transgender rights in the workplaceTransgender rights are human rights. According to Amnesty International, transgender individuals are the recipients of casual discrimination on a daily basis. In fact, they undergo as many as 60 instances of discrimination or harassment every single day. While many of these indiscretions are made without malice, or even unknowingly (such as using a pronoun other than the one the transgender person identifies with), they still take a toll on the transgender community. California lawmakers have taken deliberate steps to provide protections for transgender workers. The goal is to reduce and even eliminate instances of harassment and/or discrimination in the workplace that is based on gender identity, sex, or gender expression. The rights of transgender individuals in the workplace are important to the health and safety of the worker, fellow employees, employers, and the business itself.

Posting the Transgender Rights Poster

All employers with one or more employees must post the California Department of Fair Employment and Housing poster regarding workplace rights for transgender individuals. The poster clarifies any questions employers and their employees may have as to some specific rights for transgender employees.

Parity in Restroom Facilities – Transgender Rights

All employees are entitled to feel safe in restrooms, locker rooms, and similar facilities. Individuals who are transitioning and/or who are transgender have particular protections when it comes to restrooms in the workplace.  

  • California standards ensure that employees are allowed to use the facilities that correspond with their gender identity.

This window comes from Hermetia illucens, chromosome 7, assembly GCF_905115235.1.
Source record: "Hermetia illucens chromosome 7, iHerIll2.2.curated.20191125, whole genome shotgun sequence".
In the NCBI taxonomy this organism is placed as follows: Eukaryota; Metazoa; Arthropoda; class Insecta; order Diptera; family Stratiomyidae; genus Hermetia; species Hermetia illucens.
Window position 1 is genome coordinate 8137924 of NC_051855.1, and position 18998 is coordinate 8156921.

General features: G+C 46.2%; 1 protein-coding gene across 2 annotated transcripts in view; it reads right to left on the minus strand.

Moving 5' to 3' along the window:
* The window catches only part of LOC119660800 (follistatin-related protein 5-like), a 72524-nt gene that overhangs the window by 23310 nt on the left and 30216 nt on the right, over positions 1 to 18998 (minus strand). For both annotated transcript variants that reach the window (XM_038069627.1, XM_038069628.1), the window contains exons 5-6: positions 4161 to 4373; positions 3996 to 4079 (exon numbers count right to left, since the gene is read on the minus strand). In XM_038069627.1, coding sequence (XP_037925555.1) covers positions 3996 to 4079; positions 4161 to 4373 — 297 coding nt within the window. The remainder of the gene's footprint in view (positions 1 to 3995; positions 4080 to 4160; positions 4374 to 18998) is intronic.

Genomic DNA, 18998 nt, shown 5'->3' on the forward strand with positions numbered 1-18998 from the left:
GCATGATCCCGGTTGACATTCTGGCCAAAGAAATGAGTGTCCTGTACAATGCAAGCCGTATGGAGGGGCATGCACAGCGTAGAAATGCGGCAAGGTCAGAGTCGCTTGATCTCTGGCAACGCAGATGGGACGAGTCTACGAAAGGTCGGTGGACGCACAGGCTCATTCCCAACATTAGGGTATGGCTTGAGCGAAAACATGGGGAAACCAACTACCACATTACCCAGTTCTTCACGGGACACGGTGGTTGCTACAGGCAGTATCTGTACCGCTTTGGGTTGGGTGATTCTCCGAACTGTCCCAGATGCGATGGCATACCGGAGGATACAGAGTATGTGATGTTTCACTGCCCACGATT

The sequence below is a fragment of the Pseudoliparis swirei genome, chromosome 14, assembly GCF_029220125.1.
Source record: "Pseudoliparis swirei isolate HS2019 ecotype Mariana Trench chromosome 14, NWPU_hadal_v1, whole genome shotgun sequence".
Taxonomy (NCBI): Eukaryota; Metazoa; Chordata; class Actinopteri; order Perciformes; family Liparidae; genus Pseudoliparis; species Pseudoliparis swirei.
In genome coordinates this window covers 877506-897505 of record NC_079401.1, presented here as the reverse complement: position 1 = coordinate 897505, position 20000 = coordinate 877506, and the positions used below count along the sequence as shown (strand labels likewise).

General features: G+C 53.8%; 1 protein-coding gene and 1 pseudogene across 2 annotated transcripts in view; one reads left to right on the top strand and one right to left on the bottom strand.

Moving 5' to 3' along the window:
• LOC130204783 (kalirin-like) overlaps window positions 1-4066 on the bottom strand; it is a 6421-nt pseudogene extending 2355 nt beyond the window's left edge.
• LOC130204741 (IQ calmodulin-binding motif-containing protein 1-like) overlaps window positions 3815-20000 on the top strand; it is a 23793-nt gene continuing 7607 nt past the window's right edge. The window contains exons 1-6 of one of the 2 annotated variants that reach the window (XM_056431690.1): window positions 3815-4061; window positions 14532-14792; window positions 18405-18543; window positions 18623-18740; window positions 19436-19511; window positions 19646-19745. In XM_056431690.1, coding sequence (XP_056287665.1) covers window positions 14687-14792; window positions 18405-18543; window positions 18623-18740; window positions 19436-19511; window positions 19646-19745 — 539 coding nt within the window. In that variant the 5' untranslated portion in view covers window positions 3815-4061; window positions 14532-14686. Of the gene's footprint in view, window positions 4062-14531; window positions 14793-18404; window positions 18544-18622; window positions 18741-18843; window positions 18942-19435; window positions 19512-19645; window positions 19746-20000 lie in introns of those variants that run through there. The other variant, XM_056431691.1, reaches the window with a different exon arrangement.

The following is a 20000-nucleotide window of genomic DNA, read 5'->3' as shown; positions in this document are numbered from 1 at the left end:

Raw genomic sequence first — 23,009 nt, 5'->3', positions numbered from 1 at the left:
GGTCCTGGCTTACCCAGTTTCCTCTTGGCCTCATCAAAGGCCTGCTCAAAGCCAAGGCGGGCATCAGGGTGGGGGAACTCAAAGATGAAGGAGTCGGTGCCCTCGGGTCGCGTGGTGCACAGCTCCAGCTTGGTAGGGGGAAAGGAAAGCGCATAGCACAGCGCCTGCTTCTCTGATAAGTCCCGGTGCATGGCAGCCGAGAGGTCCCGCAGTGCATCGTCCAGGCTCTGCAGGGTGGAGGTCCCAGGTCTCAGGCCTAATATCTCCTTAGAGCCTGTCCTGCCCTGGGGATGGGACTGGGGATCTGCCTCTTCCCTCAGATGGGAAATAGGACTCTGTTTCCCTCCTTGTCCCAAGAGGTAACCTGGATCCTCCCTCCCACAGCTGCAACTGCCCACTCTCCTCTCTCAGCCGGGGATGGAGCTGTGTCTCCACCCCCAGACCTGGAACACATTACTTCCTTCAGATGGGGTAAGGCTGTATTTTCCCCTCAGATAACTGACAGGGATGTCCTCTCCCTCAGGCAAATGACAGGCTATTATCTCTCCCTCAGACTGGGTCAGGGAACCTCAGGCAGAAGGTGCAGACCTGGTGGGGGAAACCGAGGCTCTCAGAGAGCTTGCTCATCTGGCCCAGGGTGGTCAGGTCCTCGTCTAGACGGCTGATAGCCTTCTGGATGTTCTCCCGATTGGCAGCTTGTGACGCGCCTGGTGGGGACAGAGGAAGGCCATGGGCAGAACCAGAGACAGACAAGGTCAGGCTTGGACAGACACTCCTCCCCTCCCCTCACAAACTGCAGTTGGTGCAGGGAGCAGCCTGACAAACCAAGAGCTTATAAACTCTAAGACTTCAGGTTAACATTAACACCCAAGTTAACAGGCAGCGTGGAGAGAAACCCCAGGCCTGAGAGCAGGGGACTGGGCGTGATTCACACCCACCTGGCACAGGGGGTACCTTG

• Single-occupancy restrooms must be identified as gender-neutral with signs that label the room as such.
  • It is the choice of the transgender individual whether to use a single-occupancy restroom or a general use restroom that is designated as either male or female. Employers do not have the right to force transgender individuals to use the single use facilities exclusively.

When are Transgender Rights Protections Viable?

The California Fair Employment and Housing Act provides protections from harassment and discrimination for transgender individuals, among others. These protections apply to hiring, wages, opportunities for training and promotions, lay-offs, firing, and retaliation. They protect transgender workers before, during, and after social, legal, and physical transitioning.

Social Transition

Individuals undergoing social transition may not be discriminated against for the issues such as following:

  • Changes in attire;
  • Alterations in hairstyle;
  • Preferences for different pronouns.

Physical Transition

Transgender individuals who undergo hormone therapy and/or surgery may not be discriminated against during or after therapies and treatments that change the physical body of the individual.

Legal Transition

At the culmination of the social and physical transition, transgender individuals may ultimately be required to undergo a legal name change, which may, in turn, result in updates to social security cards, driver’s licenses and other identification, birth certificates, and additional important documents. These changes should not result in workplace penalties. [Read more…]

Obesity Discrimination?

obesity discriminationObesity discrimination in the workplace? After 15 years on the job, a California woman began having problems. She says the issues all revolved around a new manager with a nasty temperament and his disdain for her and her oversized body.